The press and progressive blogosphere seems to love the Center for Neighborhood Technology’s new Housing + Transportation Affordability Index. But after playing around with their nifty maps, I ultimately found myself more bewildered than enlightened.
Of course, the basic idea of combining housing and transportation costs is sound. Typical measures of affordability take a narrow view of housing costs, looking only at mortgage payments and rents—which can make homes in low-priced exurbs look more “affordable” than homes close to town and city centers. But people who live in sprawling neighborhoods often find that every trip requires a car—which means higher costs for purchasing, insuring, maintaining, and fueling their vehicles. Once you factor in high transportation costs, many “affordable” suburbs suddenly look a lot pricier.
The map below shows how this plays out in Portland:
The yellow areas are considered “affordable,” and the blue “unaffordable.” The left map considers housing costs alone, and the right-hand map considers housing + transportation. The end result: some far-flung neighborhoods that seem affordable (yellow) based on housing costs alone (left map) look unaffordable (blue) when you look more broadly at the combined cost of housing plus transportation (right map). The map of Seattle shows a similar pattern.
Still, as I dive into the underlying numbers a bit, I’ve come to believe that there’s both more and less to the CNT analysis than meets the eye.
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The Housing + Transportation Affordability Index deems any census tract where people spend more than 45 percent of their incomes on housing + transportation as “unaffordable.” But as we’ve said before, it simply doesn’t make sense to think of housing affordability as a fixed ratio between housing costs and incomes.
People with high annual salaries, for example, can easily afford to spend much more than 45 percent of their incomes on housing and transportation. Once they’re done paying for cars and their mortgage, they’ve still got plenty left over for food, clothing, utility bills, and other basic necessities, as well as savings and some luxuries. So to a large extent, people who live in an “unaffordable” neighborhood are actually doing just fine!
But families with lower incomes just can’t afford to spend anywhere near 45 percent of their take-home pay on housing and transportation. If they did, they’d wind up without enough money to pay for healthy food, clothing and all the other goods and services that our society considers part of a decent standard of living. So many people who live in a so-called “affordable” neighborhood are actually struggling to pay the rent.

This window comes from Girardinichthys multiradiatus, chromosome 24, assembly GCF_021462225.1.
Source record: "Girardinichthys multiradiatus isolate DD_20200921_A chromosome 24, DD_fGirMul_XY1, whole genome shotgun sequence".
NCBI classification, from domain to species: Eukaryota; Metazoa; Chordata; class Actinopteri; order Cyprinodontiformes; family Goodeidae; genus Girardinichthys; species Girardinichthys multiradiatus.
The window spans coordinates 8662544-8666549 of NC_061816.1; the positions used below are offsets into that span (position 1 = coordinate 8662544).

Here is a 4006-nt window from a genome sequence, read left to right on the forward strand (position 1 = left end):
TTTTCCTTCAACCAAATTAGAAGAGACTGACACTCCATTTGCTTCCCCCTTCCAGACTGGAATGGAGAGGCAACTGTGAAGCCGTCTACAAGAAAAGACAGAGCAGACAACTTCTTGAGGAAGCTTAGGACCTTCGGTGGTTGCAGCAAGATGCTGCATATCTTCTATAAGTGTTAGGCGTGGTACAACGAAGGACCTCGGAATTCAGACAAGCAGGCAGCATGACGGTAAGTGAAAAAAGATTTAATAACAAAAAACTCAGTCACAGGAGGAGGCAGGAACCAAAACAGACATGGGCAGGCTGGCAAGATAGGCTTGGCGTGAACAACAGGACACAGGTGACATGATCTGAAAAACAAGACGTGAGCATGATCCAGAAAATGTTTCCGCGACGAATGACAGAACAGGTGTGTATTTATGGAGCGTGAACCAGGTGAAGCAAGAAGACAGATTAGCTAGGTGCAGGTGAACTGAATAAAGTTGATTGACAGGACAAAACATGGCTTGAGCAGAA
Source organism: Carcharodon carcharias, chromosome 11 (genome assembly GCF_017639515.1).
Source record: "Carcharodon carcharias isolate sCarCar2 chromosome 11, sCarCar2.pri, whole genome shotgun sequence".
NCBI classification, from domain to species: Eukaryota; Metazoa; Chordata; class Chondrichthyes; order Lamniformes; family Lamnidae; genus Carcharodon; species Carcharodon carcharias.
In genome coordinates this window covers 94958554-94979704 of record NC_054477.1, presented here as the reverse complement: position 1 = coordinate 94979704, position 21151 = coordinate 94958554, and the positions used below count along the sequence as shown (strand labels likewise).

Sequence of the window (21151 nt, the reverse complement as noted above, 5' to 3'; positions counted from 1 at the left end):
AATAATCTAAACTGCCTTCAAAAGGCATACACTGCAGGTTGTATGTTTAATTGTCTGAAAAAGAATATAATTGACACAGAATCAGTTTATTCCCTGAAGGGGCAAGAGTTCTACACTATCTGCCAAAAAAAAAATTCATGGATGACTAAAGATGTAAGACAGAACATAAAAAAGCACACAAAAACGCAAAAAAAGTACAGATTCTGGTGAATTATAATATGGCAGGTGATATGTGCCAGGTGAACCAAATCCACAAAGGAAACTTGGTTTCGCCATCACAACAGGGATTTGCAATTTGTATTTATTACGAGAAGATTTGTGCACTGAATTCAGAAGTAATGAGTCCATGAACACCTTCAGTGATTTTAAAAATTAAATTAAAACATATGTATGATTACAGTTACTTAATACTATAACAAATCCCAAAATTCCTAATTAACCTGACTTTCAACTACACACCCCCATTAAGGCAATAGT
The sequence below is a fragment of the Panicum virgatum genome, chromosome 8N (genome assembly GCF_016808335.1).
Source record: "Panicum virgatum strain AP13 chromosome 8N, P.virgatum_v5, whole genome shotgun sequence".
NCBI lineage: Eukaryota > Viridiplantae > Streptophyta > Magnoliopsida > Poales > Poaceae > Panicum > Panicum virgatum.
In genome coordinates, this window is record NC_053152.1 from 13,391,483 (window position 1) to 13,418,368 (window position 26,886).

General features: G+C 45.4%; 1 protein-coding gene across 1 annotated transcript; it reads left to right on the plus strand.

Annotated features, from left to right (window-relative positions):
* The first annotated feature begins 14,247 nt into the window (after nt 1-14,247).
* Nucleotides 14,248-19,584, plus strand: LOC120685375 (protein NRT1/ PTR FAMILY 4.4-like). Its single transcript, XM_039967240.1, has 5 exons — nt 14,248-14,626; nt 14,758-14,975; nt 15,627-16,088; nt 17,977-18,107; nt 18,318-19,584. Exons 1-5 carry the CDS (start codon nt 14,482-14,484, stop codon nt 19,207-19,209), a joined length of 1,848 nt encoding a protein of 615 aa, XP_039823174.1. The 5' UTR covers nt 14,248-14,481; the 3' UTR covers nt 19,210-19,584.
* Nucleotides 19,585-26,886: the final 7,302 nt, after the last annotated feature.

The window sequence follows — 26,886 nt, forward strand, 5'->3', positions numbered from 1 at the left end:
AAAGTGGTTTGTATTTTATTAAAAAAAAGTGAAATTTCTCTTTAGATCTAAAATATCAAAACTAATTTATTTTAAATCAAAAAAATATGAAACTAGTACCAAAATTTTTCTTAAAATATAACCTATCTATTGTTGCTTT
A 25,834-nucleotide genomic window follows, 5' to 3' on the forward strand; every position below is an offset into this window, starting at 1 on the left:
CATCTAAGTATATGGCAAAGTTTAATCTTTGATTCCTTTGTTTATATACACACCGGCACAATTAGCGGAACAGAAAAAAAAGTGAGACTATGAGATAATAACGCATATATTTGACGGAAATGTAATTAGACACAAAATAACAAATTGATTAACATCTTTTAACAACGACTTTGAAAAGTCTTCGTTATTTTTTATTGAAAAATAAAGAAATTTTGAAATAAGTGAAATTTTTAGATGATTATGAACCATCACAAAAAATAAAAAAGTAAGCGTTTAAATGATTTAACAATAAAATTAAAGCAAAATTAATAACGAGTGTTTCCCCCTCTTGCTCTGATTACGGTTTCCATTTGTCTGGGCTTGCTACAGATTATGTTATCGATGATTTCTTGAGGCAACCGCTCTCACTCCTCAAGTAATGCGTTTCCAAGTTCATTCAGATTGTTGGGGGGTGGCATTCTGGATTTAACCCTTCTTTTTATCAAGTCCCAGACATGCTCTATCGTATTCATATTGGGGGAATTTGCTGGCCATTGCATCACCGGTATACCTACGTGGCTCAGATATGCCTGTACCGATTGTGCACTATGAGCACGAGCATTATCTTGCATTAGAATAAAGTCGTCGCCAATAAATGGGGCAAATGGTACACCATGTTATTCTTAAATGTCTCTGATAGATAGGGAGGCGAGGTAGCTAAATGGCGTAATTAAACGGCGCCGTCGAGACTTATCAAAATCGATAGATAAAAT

The numbers bear this out: people with lower incomes spend a smaller share of their incomes on housing + transportation. Below is a side-by-side map of Seattle that illustrates the point. On the left is median household income by neighborhood: the darker the color, the higher the median income. On the right is Housing + Transportation as a share of income, where residents of the darker areas spend a higher share of their income on housing.
The different color schemes obscure the story a bit, but the upshot here is that the maps are strikingly similar: low median income correlates with high “affordability.” So, as much as anything else, the Housing + Transportation Affordability maps are mostly a reflection of income distribution. People who are poorer tend to live in places that are more “affordable.”
The irony here is that the people who are living in “affordable” neighborhoods are precisely the ones who are having the hardest time making ends meet! Their housing and transportation costs aren’t necessarily “affordable” at all!! Yes, costs in those neighborhoods are comparatively low, but the people who live there may not have enough money to pay for child care, healthy food, medical care, or other basic needs.
I take two things away from all of this. On the one hand, the Housing + Transportation Affordability Index represents one big advance: it recognizes the importance of transportation costs in any measure of housing “affordability.”
But on the other hand, it leaves the affordability debate stuck in the same trap its been in for decades: it defines “affordability” as a fixed ratio between housing costs and income. But the idea of a one-size-fits-all ratio is just silly. A housing-to-income ratio that’s “affordable” for a couple without kids may be completely unaffordable for a single mom. A housing-to-income ratio that’s “affordable” to the well-off may be unaffordable for people just scraping by.
Thinking about affordability as something other than a ratio between housing and income turns the whole housing affordability debate on its ear. The drive to make housing more “affordable” is only a part of a much larger agenda: making sure that everyone can afford a decent standard of living. To get there, you have to do much more than focus on housing and zoning codes, and look more broadly at the deep and widening gaps between the financially well-off and those who are struggling—low transportation costs or no—to provide a decent quality of life for their families.